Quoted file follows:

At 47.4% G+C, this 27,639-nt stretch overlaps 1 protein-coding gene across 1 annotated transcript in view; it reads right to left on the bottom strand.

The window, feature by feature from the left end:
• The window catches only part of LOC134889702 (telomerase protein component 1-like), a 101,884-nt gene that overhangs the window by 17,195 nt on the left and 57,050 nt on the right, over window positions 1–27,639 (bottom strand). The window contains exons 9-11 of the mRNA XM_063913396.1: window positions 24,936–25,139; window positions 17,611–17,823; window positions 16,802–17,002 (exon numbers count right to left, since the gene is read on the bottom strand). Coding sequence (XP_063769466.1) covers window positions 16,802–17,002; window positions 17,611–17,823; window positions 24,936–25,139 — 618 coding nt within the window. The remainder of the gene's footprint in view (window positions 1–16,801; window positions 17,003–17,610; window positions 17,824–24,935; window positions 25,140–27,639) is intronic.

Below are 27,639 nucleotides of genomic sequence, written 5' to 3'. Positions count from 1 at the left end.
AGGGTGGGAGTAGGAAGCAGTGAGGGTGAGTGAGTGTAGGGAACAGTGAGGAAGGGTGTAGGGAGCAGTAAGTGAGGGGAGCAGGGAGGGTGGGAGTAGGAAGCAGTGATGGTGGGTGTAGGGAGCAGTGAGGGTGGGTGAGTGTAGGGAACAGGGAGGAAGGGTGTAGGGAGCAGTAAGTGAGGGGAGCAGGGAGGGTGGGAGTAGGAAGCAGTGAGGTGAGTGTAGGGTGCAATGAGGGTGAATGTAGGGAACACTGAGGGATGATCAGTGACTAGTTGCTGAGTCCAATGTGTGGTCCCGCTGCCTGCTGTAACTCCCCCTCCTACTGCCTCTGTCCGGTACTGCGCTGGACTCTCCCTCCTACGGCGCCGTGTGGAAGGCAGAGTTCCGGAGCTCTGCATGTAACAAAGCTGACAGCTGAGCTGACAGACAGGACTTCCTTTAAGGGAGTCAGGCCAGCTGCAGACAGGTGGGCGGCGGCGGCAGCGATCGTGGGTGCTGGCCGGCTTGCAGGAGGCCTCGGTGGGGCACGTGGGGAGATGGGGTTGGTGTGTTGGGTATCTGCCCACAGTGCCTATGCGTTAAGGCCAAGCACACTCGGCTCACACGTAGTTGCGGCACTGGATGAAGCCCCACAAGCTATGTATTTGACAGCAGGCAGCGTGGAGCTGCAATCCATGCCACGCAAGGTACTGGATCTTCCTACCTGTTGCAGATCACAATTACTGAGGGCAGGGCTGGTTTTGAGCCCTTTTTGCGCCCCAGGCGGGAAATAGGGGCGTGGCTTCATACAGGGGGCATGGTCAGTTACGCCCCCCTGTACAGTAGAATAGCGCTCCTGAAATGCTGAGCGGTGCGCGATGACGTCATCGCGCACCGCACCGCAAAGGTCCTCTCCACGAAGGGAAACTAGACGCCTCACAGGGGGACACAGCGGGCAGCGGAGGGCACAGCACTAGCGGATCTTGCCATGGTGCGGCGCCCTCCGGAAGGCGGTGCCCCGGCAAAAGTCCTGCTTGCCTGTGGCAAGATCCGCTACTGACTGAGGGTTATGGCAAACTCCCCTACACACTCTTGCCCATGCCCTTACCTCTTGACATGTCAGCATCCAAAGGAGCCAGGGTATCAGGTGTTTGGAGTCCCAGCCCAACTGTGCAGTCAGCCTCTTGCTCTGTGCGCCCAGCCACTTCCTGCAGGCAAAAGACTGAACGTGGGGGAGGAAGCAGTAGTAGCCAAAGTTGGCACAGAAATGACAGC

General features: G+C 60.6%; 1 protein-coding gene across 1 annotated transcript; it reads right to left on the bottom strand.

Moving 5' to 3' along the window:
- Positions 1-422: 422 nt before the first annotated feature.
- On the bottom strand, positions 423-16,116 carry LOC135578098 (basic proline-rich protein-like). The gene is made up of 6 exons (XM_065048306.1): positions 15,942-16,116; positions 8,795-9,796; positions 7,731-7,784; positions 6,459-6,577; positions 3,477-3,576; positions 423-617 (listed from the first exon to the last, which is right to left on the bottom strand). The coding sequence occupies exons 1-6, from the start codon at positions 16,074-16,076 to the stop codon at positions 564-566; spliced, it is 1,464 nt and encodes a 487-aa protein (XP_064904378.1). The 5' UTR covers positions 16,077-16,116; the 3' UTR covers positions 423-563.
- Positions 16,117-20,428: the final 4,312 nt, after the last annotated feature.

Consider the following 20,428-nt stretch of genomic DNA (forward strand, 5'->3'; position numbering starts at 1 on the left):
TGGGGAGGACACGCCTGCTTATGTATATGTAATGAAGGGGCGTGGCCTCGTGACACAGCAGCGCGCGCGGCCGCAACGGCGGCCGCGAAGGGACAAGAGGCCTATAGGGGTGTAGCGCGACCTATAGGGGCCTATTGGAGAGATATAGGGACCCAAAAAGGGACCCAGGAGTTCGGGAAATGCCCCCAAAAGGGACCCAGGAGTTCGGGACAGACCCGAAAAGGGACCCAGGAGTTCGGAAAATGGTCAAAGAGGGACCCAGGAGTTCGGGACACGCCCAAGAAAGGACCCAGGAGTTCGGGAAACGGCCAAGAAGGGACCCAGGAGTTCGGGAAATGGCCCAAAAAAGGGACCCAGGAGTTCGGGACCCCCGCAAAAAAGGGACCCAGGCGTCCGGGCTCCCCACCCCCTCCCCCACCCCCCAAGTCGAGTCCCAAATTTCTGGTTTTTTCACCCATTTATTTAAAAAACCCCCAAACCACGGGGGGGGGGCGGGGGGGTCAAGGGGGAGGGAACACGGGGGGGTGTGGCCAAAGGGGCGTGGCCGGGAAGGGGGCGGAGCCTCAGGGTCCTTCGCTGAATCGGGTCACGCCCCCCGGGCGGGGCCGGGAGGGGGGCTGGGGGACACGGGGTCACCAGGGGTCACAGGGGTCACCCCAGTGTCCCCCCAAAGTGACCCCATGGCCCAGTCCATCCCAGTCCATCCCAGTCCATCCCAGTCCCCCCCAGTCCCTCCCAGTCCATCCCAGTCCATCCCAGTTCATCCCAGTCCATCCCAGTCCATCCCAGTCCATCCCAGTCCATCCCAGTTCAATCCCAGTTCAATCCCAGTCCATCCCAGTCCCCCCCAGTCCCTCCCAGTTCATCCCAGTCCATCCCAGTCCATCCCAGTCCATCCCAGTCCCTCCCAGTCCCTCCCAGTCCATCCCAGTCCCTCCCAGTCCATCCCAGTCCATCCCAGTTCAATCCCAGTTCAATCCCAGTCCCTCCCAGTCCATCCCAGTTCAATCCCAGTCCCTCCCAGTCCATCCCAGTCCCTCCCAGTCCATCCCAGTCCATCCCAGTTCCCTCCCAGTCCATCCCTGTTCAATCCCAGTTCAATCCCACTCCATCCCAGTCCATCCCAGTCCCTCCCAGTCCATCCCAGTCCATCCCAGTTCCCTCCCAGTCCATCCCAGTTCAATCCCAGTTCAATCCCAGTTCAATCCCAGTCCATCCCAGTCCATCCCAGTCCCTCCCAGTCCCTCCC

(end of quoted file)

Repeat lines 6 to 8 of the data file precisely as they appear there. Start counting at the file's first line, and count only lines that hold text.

General features: G+C 60.6%; 1 protein-coding gene across 1 annotated transcript; it reads right to left on the bottom strand.

Moving 5' to 3' along the window:
- Positions 1-422: 422 nt before the first annotated feature.